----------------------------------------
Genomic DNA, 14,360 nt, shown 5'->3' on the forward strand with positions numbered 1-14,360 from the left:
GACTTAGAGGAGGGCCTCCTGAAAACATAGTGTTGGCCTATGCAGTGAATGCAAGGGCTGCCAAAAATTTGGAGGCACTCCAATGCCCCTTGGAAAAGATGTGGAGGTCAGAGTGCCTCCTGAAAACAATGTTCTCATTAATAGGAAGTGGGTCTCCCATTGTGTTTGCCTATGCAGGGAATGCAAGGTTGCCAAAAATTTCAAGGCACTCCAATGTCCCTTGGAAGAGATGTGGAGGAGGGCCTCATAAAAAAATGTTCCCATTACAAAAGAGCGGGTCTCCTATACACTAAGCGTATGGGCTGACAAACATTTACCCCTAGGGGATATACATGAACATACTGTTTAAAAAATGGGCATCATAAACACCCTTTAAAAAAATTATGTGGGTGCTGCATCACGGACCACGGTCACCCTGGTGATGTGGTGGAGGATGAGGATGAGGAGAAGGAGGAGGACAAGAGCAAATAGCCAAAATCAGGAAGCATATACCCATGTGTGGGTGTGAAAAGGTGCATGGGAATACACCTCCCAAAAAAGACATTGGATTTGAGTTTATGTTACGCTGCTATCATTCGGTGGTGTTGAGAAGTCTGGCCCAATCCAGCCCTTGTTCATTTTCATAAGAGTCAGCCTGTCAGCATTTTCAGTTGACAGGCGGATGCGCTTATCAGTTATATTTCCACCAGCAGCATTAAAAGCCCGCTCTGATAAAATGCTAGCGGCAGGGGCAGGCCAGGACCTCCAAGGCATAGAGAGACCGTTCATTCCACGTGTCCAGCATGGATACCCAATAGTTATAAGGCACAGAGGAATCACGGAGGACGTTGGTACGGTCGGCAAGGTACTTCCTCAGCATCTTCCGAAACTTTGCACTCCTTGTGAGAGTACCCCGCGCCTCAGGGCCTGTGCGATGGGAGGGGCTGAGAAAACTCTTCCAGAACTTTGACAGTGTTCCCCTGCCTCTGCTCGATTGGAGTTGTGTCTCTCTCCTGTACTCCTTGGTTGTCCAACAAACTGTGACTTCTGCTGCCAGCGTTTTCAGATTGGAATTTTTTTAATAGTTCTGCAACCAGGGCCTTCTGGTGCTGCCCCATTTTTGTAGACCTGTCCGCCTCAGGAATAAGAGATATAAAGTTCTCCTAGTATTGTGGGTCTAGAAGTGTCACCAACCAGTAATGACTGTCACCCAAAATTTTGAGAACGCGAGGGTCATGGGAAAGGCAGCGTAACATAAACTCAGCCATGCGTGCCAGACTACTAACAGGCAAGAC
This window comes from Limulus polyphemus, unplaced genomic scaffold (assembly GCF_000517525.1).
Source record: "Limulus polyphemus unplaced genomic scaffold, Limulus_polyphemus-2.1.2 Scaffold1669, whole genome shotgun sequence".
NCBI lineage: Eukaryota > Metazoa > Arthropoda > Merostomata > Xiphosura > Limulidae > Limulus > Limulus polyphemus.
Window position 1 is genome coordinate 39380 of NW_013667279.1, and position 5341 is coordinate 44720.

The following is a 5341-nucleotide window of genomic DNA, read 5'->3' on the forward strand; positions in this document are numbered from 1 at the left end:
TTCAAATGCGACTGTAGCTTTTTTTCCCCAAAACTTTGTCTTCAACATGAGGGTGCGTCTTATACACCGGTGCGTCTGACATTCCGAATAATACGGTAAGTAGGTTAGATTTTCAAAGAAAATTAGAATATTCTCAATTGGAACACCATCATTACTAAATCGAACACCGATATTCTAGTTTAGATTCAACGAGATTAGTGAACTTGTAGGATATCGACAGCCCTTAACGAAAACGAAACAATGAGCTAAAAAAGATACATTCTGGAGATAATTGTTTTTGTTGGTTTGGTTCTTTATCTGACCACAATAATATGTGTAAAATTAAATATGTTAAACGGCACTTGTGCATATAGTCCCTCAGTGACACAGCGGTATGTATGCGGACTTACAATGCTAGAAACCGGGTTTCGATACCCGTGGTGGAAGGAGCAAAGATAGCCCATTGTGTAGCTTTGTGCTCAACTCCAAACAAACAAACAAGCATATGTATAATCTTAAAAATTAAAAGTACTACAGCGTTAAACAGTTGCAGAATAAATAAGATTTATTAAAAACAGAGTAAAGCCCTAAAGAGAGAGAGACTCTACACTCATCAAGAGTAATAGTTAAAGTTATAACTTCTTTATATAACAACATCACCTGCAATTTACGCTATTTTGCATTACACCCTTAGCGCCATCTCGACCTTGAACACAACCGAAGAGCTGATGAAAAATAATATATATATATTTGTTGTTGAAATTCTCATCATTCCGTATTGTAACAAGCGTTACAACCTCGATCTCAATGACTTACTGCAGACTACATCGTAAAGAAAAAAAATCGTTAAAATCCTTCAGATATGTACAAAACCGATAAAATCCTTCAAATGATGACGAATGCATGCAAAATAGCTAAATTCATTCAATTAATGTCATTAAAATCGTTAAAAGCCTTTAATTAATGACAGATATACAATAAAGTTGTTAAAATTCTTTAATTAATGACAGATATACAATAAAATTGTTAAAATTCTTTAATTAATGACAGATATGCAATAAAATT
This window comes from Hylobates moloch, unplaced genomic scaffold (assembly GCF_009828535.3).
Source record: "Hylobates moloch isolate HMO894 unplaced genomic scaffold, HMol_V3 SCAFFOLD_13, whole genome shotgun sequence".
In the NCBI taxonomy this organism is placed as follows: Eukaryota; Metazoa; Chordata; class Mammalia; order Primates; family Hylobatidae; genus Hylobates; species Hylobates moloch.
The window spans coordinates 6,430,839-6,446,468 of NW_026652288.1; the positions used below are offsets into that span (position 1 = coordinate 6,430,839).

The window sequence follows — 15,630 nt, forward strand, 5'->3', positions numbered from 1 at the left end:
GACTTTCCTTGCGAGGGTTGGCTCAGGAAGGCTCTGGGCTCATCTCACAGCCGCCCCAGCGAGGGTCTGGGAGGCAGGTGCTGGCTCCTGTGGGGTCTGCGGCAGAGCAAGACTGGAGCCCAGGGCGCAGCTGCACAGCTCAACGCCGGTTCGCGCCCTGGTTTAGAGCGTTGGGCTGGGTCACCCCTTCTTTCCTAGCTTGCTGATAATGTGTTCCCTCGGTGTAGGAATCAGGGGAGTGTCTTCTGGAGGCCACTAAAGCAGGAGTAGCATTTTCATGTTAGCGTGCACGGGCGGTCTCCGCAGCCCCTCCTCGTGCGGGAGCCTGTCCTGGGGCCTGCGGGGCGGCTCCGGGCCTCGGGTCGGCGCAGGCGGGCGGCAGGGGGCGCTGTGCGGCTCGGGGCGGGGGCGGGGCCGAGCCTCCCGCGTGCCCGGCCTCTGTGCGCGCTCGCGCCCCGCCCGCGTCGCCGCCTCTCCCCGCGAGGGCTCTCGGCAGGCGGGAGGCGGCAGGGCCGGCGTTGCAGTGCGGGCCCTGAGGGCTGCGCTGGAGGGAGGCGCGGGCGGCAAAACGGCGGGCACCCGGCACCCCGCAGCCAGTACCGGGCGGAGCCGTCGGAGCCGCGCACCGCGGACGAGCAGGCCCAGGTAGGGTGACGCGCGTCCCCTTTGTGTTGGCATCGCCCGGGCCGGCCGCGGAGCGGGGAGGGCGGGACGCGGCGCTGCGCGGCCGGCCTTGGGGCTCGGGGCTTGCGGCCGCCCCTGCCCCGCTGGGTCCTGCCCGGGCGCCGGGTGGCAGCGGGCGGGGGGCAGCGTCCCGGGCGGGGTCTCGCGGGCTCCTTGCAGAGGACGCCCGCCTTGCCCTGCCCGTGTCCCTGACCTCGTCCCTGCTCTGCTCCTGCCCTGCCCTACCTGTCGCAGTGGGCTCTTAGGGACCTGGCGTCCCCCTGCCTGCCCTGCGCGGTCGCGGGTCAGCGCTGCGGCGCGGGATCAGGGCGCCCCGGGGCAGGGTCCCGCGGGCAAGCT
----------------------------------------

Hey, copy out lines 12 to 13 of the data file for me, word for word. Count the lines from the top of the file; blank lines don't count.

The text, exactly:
The window spans coordinates 6,430,839-6,446,468 of NW_026652288.1; the positions used below are offsets into that span (position 1 = coordinate 6,430,839).

The window sequence follows — 15,630 nt, forward strand, 5'->3', positions numbered from 1 at the left end: